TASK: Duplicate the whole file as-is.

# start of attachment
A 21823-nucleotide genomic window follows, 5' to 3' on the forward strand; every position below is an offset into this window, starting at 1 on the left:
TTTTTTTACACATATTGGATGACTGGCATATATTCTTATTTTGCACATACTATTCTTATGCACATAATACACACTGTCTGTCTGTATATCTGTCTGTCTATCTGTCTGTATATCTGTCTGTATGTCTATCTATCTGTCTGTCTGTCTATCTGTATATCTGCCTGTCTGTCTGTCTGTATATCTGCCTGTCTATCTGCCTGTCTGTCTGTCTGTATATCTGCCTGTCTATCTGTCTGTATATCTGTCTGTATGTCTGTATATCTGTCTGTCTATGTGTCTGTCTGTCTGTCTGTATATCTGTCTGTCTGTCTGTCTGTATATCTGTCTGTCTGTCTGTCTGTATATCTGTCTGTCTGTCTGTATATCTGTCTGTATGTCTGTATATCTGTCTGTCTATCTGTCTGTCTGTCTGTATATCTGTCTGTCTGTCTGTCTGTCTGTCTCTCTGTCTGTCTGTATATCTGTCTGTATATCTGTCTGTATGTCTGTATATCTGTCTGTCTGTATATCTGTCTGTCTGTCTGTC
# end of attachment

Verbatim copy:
A 21823-nucleotide genomic window follows, 5' to 3' on the forward strand; every position below is an offset into this window, starting at 1 on the left:
TTTTTTTACACATATTGGATGACTGGCATATATTCTTATTTTGCACATACTATTCTTATGCACATAATACACACTGTCTGTCTGTATATCTGTCTGTCTATCTGTCTGTATATCTGTCTGTATGTCTATCTATCTGTCTGTCTGTCTATCTGTATATCTGCCTGTCTGTCTGTCTGTATATCTGCCTGTCTATCTGCCTGTCTGTCTGTCTGTATATCTGCCTGTCTATCTGTCTGTATATCTGTCTGTATGTCTGTATATCTGTCTGTCTATGTGTCTGTCTGTCTGTCTGTATATCTGTCTGTCTGTCTGTCTGTATATCTGTCTGTCTGTCTGTCTGTATATCTGTCTGTCTGTCTGTATATCTGTCTGTATGTCTGTATATCTGTCTGTCTATCTGTCTGTCTGTCTGTATATCTGTCTGTCTGTCTGTCTGTCTGTCTCTCTGTCTGTCTGTATATCTGTCTGTATATCTGTCTGTATGTCTGTATATCTGTCTGTCTGTATATCTGTCTGTCTGTCTGTC